SFTP Authentication Error

July 15, 2019 209 views
Apache WordPress Ubuntu 18.04

I can't seem to SFTP into my droplet. I have no issues getting in via the console (user and password, not ssh)

I've tried:

Server: I've tried it using both the raw IP address and the domain name with A record pointing to the IP. Neither works.

username: root

Password: I've created 2 new passwords in the console. All work (with username root) via the console. Neither worked in SFTP.

Port: Using port 22. Port 22 is allowed, when I look at ufw in the console.

Firewall: I've also tried completely disabling the firewall. That failed. When I tried enabling the firewall again, with tcp/22 There was no change.

I've tried powering down and the restarting the whole droplet. Also, droplet is original, not from a backup or snapshot.

Using Cyberduck for SFTP.

The error message I get is:
"Login failed. Exhausted available authentication methods. Please contact your web hosting service provider for assistance. Please contact your web hosting service provider for assistance."

4 Answers

Hello,

I think that SSH password authentication is disabled in your sshd config.

You could do one of those two things here:

  • Try adding your private SSH key to your Cyber Duck. You can do that by following these steps here:

1 Launch Cyberduck.
2 Click "+" button in the lower left to set up a connection.
3 Input the following information, and check the box "Use Public Key Authentication".
4 Select the saved private key.
5 Enter the private key passphrase, and then click login.

NOTE: in order to do that you should upload your public key to your ~/.ssh/authorized_keys first.

  • This is less secure I would say, but you could enable password authentication in your sshd config file:

To enable SSH password authentication, you must SSH in as root to edit this file:

/etc/ssh/sshd_config

Then, change the line

PasswordAuthentication no

to

PasswordAuthentication yes

After making that change, restart the SSH service by running the following command as root:

sudo systemctl restart ssh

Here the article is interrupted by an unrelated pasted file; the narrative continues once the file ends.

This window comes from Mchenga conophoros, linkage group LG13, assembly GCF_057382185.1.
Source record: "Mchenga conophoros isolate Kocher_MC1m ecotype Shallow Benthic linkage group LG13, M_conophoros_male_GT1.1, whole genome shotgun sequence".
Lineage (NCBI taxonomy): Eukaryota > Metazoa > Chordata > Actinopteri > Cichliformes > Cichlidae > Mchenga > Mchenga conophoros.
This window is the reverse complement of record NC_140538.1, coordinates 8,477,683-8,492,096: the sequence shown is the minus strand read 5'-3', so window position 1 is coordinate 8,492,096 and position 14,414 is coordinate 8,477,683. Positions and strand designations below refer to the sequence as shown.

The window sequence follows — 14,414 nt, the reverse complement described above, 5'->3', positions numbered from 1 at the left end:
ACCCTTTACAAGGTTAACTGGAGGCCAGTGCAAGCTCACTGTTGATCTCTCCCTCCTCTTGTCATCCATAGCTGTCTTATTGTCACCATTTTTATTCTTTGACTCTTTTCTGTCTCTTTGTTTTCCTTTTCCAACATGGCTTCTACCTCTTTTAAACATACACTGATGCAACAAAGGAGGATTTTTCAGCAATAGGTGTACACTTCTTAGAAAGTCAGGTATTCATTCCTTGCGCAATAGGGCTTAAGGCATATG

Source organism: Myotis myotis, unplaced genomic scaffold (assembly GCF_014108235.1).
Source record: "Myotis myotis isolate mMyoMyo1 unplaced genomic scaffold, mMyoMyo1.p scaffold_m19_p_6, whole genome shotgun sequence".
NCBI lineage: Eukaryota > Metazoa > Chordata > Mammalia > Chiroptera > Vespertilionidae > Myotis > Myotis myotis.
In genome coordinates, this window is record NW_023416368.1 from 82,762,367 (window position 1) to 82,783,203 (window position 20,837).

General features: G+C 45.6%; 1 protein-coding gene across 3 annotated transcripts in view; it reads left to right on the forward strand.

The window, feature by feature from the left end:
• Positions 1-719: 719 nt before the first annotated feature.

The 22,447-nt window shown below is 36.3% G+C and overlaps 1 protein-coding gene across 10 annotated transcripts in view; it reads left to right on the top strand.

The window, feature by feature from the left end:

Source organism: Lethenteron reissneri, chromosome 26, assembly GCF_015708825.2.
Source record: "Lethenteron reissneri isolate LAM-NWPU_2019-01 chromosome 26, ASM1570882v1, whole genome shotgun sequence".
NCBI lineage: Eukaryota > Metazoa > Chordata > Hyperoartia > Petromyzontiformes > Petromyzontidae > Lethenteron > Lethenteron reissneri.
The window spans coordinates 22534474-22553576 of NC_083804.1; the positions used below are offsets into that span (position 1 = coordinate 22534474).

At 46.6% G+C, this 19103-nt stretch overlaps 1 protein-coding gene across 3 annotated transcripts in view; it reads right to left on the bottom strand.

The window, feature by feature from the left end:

Hope that this helps!
Bobby

  • Hi Bobby,

    You told me that in order to enable SSH password authentication, I had to SSH in as root. I can't SSH. That's the whole point here.

    So I went in via the console. I opened the /etc/ssh/sshd_config with nano. There wasn't a line in the file which said PasswordAuthentication no.
    So I just added a line at the bottom which said Password Authentication yes and then ran the sudo command sudo systemctl restart ssh

    In the end, it didn't help. I'm still getting the same error. Any other ideas?

    • Yes, doing this through the console was exactly what I meant.

      In your last comment you've mention that you added Password Authentication with a space in between, note that PasswordAuthentication should be all one word otherwise this would not work.

      Regards,
      Bobby

My mistake. I did it correctly in the file. I mistakenly added it here. It still isn't working properly.

  • Hi,

    Thanks for confirming! Can you try accessing the server via SSH using a terminal to see if that works?

    Also after some googling I've noticed that quite a few people are reporting the same problem with cyberduck. You could maybe try looking into this article here on the cyberduck official forum:

    https://trac.cyberduck.io/ticket/8486

    Let me know how it goes!
    Bobby

Hi Bobby,
Yeah, I changed to Filezilla. I think I've isolated the issue, I just don't know how to fix it.

My keys are publicly accessible and so if I try to SSH into my droplet, I get an error message saying that my keys will be ignored because other people have access to them (even though I'm the only user).

I'm not sure where my keys are in the droplet (since I don't have access to SFTP, it's hard to find it) and even if I did, I don't know how to move the keys to a private .ssh folder that no one else has access to.

Any ideas?

  • Hi Devin,

    Are you using a Windows PC or a Mac? I can then send you some instructions on how to setup your SSH keys correctly.

    Regards,
    Bobby

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